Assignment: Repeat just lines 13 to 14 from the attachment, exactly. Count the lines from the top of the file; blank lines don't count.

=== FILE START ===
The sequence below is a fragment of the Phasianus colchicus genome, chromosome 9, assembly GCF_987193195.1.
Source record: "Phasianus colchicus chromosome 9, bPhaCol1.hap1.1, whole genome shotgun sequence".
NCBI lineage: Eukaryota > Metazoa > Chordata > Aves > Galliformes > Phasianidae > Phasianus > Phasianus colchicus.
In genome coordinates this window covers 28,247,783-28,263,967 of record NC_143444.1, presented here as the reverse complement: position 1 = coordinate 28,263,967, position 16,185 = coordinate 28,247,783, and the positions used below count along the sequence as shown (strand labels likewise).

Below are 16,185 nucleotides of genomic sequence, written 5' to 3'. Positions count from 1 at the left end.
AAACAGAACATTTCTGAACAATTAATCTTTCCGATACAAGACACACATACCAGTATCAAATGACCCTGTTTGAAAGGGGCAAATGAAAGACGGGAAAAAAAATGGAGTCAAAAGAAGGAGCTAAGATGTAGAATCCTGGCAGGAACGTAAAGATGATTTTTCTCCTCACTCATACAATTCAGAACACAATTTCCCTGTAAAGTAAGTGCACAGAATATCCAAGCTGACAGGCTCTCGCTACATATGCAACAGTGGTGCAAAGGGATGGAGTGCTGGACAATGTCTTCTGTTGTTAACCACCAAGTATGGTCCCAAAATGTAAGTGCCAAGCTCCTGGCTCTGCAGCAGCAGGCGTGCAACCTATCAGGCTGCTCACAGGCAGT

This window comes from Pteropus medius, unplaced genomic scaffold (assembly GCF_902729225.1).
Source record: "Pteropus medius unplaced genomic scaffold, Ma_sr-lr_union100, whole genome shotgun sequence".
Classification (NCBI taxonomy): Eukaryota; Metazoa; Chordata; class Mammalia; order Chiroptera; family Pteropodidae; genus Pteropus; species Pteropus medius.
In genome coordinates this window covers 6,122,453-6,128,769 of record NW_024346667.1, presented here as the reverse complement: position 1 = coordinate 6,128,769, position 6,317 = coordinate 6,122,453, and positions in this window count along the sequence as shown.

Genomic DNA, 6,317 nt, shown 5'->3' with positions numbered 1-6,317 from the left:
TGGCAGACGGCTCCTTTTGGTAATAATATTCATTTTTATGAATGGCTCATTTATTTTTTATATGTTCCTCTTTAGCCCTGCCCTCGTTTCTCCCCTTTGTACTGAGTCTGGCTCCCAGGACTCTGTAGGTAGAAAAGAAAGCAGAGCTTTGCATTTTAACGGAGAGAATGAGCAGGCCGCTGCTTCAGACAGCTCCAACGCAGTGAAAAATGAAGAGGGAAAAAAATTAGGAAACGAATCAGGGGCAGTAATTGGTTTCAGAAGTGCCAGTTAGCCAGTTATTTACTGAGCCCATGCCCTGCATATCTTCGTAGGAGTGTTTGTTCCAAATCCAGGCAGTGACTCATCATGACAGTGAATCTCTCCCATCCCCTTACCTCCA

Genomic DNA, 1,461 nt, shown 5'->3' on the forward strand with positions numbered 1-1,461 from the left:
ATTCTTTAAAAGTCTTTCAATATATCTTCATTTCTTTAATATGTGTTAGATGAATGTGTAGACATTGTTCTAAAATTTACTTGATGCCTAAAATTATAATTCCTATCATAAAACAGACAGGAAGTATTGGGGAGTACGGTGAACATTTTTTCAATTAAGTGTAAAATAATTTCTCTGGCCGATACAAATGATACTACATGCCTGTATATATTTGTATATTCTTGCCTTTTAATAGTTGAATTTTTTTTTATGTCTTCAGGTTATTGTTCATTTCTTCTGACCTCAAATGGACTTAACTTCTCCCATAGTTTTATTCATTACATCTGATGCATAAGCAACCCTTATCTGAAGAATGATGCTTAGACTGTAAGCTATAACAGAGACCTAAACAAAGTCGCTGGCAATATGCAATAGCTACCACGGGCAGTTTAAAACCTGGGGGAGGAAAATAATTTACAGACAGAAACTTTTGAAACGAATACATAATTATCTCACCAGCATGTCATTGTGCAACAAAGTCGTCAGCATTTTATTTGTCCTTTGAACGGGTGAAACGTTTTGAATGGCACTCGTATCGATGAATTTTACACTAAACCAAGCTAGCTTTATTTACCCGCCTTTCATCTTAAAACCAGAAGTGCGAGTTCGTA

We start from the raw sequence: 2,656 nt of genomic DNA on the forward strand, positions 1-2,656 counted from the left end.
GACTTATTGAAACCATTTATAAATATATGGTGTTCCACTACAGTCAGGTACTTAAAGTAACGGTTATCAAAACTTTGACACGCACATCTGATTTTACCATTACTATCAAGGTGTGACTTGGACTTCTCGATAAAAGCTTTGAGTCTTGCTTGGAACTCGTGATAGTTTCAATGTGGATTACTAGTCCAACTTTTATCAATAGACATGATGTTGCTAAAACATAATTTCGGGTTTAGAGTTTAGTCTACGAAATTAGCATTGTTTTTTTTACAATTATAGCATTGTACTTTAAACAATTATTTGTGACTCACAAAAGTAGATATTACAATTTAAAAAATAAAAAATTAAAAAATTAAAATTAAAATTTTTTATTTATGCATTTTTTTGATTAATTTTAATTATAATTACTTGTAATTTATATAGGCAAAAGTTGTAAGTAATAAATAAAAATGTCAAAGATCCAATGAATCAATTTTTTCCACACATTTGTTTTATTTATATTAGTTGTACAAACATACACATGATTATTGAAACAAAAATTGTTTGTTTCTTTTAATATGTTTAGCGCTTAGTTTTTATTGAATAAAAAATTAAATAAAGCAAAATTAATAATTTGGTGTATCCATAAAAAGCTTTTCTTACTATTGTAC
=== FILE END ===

Genomic DNA, 1,461 nt, shown 5'->3' on the forward strand with positions numbered 1-1,461 from the left:
ATTCTTTAAAAGTCTTTCAATATATCTTCATTTCTTTAATATGTGTTAGATGAATGTGTAGACATTGTTCTAAAATTTACTTGATGCCTAAAATTATAATTCCTATCATAAAACAGACAGGAAGTATTGGGGAGTACGGTGAACATTTTTTCAATTAAGTGTAAAATAATTTCTCTGGCCGATACAAATGATACTACATGCCTGTATATATTTGTATATTCTTGCCTTTTAATAGTTGAATTTTTTTTTATGTCTTCAGGTTATTGTTCATTTCTTCTGACCTCAAATGGACTTAACTTCTCCCATAGTTTTATTCATTACATCTGATGCATAAGCAACCCTTATCTGAAGAATGATGCTTAGACTGTAAGCTATAACAGAGACCTAAACAAAGTCGCTGGCAATATGCAATAGCTACCACGGGCAGTTTAAAACCTGGGGGAGGAAAATAATTTACAGACAGAAACTTTTGAAACGAATACATAATTATCTCACCAGCATGTCATTGTGCAACAAAGTCGTCAGCATTTTATTTGTCCTTTGAACGGGTGAAACGTTTTGAATGGCACTCGTATCGATGAATTTTACACTAAACCAAGCTAGCTTTATTTACCCGCCTTTCATCTTAAAACCAGAAGTGCGAGTTCGTA